Introducing Lavender Hill, Denver’s first Queer Cultural District

Lavender Hill covers parts of Capitol Hill, City Park West, Cheesman Park, Baker and Five Points.
3 min. read
Thousands of people march in the Denver PrideFest parade, June 17, 2018. (Kevin J. Beaty/Denverite)

In a few years, visitors to Denver might wander through Capitol Hill and pass signs marking important moments in the city's LGBTQ+ history.

They might pass through a neighborhood in Baker full of pride flags year-round and visit a public art installation honoring queer culture. Maybe they'll stay at a hotel owned by a gay couple or visit a longstanding lesbian bar.

It's part of Zach Kotel's vision for Lavender Hill, Denver's first Queer Cultural District. Kotel, a Denver-based designer and co-founder of the District, partnered with The Center on Colfax, Colfax Avenue Business Improvement District (BID) and Black Pride Colorado to create the district.

Zach Kotel, executive director of the Lavender Hill Cultural District, stands in front of the big X Bar/Romantix mural on East Colfax Avenue. June 14, 2023.
Kevin J. Beaty/Denverite

It covers parts of Capitol Hill, City Park West, Cheesman Park, Baker and Five points. Lavender Hill is currently a grassroots effort, but Kotel hopes to get official city recognition in coming years.

"Working in placemaking, I've seen time and time again how powerful creating and designing a space can be," Kotel said in a statement Wednesday. "I wanted our community to feel those same transformative results, especially now, when we're facing renewed legislative attacks nationwide. I also knew that Denver's values were better than that, and that our city would embrace the idea of celebrating its own."

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While Lavender Hill just launched Wednesday, Kotel pointed to one element Denverites can currently visit: the Joy of Pride project, a photography installation along Colfax Avenue between Grant and Josephine Streets created in partnership with Colfax Avenue BID, Black Pride Colorado and YouthSeen.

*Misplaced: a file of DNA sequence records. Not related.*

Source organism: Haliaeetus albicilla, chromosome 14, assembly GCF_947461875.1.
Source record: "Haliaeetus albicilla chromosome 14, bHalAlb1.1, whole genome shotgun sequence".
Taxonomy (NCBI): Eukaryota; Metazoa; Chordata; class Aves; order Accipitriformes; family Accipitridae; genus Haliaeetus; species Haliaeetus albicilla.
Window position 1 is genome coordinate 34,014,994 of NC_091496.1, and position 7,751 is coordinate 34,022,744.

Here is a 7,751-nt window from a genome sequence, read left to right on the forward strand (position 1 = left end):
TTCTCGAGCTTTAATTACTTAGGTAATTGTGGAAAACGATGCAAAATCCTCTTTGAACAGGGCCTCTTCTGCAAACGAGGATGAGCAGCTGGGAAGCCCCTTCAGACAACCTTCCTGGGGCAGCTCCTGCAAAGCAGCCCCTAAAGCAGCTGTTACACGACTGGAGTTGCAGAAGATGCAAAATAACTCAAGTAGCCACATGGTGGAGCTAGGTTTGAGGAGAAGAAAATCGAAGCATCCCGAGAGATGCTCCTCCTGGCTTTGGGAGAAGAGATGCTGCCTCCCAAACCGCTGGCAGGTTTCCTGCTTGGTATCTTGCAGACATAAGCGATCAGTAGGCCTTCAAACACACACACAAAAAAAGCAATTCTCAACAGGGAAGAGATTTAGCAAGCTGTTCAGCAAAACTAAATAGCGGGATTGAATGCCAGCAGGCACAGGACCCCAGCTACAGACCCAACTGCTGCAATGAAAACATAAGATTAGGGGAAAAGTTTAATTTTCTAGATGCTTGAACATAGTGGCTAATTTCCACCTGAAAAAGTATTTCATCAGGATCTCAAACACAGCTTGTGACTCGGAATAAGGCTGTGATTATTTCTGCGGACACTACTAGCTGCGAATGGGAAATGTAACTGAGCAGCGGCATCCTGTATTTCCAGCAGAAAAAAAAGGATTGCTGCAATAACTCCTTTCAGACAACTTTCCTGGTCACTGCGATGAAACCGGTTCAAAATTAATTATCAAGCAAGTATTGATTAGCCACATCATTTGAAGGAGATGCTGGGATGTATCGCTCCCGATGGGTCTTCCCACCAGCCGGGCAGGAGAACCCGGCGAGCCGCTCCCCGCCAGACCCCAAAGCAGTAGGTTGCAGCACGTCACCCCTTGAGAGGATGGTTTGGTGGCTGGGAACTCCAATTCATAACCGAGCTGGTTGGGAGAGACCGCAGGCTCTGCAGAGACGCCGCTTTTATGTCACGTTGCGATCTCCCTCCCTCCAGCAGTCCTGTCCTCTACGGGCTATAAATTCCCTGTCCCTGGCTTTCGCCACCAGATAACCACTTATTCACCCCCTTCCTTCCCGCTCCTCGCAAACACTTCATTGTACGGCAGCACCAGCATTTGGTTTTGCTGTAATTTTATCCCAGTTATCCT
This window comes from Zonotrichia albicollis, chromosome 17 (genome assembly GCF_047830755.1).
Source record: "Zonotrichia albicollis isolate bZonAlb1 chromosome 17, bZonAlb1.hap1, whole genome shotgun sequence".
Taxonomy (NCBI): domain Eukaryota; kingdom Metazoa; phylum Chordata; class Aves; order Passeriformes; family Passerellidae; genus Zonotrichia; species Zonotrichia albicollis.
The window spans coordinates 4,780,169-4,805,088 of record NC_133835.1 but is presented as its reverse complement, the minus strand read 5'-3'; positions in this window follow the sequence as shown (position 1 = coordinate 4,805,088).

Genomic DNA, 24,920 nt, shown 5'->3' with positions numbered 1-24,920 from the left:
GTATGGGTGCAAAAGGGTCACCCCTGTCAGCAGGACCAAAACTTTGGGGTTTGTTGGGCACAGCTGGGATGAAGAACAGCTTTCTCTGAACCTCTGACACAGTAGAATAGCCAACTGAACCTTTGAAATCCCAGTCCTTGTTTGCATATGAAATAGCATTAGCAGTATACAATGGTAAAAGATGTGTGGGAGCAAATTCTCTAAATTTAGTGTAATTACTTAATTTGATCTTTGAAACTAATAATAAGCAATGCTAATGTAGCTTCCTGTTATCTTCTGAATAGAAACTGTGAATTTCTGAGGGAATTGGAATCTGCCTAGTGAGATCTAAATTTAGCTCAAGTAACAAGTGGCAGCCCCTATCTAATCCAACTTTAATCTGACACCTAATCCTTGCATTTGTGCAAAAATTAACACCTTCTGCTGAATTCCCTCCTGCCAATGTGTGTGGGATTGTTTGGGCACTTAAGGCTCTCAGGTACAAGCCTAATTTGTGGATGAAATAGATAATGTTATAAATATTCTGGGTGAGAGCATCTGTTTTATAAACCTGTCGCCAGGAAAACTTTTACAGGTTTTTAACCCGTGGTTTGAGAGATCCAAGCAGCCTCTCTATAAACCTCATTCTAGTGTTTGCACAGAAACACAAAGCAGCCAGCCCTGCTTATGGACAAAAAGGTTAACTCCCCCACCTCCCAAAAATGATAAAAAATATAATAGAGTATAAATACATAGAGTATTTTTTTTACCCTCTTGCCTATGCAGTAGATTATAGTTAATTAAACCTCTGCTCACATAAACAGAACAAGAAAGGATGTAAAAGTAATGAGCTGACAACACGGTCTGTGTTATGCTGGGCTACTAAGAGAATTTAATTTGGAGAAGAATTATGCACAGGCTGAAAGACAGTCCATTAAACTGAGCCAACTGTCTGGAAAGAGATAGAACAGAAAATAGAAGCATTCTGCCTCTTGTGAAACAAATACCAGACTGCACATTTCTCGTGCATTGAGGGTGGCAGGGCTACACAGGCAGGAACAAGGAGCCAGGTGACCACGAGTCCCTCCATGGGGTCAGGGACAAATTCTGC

"I find joy in seeing young Queer people feeling comfortable and safe in themselves, and seeing older Queer adults with gray and white hairs," said Leigh Briggs, one person featured in Joy of Pride, in a statement. "We've always been here, we'll always be here. Por siempre viviremos."

Ty Bradford waves his pride flag as Denverites gathered at Cheesman Park celebrate Joe Biden's victory in the U.S. presidential election. Nov. 7, 2020.
Kevin J. Beaty/Denverite

Kotel also pointed to Denver's Pride Parade route and State Capitol legislation as current elements of the district.

"We have the pride parade route that goes from Cheesman Park, another historic center of queer activity in Cap Hill, all the way to the Capitol, which has been the sight of a lot of firsts, from being a hate state to the first openly gay governor, to the progressive laws that we just passed in the last legislative session creating safe havens for trans people," Kotel told Denverite. "It's this living and historic core."

Kotel said the specific boundaries of the district are intentionally blurry to promote inclusivity and intersectionality within the queer community and envision a district that can adapt and grow by partnering with local businesses and nonprofits.

"Everybody that we've approached with this idea, I've heard nothing but positivity and excitement," he said. "People are like, 'Why doesn't this already exist?'"

CPR Colorado Matters host Ryan Warner contributed reporting to this article. 

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